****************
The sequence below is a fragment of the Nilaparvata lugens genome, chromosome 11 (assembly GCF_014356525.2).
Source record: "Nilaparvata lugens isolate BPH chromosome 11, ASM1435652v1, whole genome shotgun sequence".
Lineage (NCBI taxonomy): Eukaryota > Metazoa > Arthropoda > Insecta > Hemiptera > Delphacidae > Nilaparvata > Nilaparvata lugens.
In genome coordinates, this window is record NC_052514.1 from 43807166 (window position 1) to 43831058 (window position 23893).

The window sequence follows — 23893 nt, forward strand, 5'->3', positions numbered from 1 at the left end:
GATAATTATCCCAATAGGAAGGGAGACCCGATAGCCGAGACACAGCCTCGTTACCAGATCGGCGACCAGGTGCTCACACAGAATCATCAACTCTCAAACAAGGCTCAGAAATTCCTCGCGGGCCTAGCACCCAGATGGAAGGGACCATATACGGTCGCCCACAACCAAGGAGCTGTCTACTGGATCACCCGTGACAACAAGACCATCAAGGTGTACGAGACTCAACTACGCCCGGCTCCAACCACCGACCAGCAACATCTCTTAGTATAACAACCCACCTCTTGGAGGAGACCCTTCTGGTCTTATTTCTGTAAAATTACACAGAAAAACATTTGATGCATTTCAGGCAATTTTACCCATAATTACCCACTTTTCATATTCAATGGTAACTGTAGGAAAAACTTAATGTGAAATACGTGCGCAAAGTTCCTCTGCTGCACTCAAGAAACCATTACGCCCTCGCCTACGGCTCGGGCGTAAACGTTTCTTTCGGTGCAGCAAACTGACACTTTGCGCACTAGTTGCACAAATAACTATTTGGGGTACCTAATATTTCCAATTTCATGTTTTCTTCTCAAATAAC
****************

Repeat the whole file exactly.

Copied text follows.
The sequence below is a fragment of the Nilaparvata lugens genome, chromosome 11 (assembly GCF_014356525.2).
Source record: "Nilaparvata lugens isolate BPH chromosome 11, ASM1435652v1, whole genome shotgun sequence".
Lineage (NCBI taxonomy): Eukaryota > Metazoa > Arthropoda > Insecta > Hemiptera > Delphacidae > Nilaparvata > Nilaparvata lugens.
In genome coordinates, this window is record NC_052514.1 from 43807166 (window position 1) to 43831058 (window position 23893).

The window sequence follows — 23893 nt, forward strand, 5'->3', positions numbered from 1 at the left end:
GATAATTATCCCAATAGGAAGGGAGACCCGATAGCCGAGACACAGCCTCGTTACCAGATCGGCGACCAGGTGCTCACACAGAATCATCAACTCTCAAACAAGGCTCAGAAATTCCTCGCGGGCCTAGCACCCAGATGGAAGGGACCATATACGGTCGCCCACAACCAAGGAGCTGTCTACTGGATCACCCGTGACAACAAGACCATCAAGGTGTACGAGACTCAACTACGCCCGGCTCCAACCACCGACCAGCAACATCTCTTAGTATAACAACCCACCTCTTGGAGGAGACCCTTCTGGTCTTATTTCTGTAAAATTACACAGAAAAACATTTGATGCATTTCAGGCAATTTTACCCATAATTACCCACTTTTCATATTCAATGGTAACTGTAGGAAAAACTTAATGTGAAATACGTGCGCAAAGTTCCTCTGCTGCACTCAAGAAACCATTACGCCCTCGCCTACGGCTCGGGCGTAAACGTTTCTTTCGGTGCAGCAAACTGACACTTTGCGCACTAGTTGCACAAATAACTATTTGGGGTACCTAATATTTCCAATTTCATGTTTTCTTCTCAAATAAC